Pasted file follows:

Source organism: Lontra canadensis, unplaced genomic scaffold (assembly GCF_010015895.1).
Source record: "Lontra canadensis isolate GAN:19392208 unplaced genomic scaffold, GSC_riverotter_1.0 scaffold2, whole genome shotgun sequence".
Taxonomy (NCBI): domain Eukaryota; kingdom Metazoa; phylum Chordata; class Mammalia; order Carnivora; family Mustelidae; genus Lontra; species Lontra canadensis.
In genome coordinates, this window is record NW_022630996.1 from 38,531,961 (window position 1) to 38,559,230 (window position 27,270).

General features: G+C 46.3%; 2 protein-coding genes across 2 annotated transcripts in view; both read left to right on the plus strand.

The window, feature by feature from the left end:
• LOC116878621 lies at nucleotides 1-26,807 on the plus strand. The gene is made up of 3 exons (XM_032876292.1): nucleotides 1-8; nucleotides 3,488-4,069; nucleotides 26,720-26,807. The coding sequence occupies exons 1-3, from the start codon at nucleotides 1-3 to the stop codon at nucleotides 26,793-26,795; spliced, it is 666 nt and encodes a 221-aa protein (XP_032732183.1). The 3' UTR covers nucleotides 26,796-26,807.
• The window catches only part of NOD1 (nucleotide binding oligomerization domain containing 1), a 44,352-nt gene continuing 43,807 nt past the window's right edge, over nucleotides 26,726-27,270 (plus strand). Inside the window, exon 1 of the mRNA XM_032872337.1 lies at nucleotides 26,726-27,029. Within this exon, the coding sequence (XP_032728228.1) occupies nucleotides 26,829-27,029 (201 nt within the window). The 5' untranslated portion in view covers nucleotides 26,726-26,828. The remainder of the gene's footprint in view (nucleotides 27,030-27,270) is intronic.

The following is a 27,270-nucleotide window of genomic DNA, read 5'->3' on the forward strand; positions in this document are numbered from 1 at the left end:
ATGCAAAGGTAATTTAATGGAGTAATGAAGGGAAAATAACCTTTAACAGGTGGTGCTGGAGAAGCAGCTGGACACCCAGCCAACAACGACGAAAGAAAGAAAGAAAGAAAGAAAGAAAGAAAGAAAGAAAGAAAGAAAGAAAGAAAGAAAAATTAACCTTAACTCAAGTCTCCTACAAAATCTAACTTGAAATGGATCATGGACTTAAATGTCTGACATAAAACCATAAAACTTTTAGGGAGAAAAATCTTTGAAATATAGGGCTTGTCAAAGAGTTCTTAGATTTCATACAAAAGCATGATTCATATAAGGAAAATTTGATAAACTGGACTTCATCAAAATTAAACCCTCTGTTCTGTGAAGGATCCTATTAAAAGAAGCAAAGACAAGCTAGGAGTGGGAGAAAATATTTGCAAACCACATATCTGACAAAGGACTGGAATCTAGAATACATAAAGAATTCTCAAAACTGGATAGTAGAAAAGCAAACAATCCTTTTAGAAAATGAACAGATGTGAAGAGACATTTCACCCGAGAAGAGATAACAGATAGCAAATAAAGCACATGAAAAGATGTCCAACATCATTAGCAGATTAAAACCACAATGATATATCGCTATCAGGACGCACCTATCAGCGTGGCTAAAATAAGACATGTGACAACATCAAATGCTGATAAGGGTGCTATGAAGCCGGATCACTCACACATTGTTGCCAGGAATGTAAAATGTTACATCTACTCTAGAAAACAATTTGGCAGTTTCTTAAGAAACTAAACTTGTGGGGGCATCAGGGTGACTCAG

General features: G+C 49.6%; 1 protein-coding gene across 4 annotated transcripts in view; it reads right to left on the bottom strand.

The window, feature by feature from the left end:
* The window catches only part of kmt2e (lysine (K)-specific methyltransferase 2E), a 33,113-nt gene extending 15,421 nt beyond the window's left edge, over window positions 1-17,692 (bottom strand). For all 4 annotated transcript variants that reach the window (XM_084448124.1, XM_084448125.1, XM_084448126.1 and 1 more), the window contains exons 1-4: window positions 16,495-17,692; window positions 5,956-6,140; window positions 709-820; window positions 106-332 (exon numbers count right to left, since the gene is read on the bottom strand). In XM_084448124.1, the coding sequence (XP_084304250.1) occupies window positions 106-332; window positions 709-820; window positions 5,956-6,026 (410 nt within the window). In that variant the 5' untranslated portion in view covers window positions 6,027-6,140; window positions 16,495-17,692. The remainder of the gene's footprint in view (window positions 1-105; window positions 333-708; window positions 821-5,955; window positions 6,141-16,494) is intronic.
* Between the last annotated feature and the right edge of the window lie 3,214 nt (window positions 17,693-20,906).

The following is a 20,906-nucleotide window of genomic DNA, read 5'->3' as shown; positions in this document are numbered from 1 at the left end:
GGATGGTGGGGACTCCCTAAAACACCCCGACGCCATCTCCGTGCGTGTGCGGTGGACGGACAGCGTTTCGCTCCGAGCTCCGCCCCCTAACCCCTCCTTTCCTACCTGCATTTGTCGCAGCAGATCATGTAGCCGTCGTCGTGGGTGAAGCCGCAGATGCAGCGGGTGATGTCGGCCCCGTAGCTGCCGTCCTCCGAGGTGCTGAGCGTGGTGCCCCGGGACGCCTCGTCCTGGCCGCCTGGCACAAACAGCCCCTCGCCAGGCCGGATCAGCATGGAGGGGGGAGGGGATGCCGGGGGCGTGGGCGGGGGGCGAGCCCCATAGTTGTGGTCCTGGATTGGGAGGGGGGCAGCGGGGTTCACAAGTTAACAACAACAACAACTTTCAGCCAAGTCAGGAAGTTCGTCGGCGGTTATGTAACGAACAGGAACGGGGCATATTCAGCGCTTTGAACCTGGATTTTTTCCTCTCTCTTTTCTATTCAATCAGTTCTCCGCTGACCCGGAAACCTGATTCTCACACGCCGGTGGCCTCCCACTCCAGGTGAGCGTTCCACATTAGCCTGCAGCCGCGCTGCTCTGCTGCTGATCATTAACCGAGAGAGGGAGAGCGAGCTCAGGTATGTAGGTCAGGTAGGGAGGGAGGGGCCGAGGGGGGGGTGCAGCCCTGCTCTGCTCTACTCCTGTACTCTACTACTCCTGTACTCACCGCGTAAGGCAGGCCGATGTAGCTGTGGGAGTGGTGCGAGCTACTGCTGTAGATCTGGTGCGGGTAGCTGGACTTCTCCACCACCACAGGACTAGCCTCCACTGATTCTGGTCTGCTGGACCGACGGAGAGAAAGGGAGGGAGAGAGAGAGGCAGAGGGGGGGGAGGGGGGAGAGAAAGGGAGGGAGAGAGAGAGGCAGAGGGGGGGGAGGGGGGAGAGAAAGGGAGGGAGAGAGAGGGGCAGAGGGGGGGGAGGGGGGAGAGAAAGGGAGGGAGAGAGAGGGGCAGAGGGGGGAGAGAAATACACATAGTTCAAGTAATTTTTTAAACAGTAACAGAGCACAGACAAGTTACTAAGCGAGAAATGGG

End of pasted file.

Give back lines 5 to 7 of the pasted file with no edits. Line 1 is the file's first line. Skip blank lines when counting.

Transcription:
General features: G+C 46.3%; 2 protein-coding genes across 2 annotated transcripts in view; both read left to right on the plus strand.

The window, feature by feature from the left end:
• LOC116878621 lies at nucleotides 1-26,807 on the plus strand. The gene is made up of 3 exons (XM_032876292.1): nucleotides 1-8; nucleotides 3,488-4,069; nucleotides 26,720-26,807. The coding sequence occupies exons 1-3, from the start codon at nucleotides 1-3 to the stop codon at nucleotides 26,793-26,795; spliced, it is 666 nt and encodes a 221-aa protein (XP_032732183.1). The 3' UTR covers nucleotides 26,796-26,807.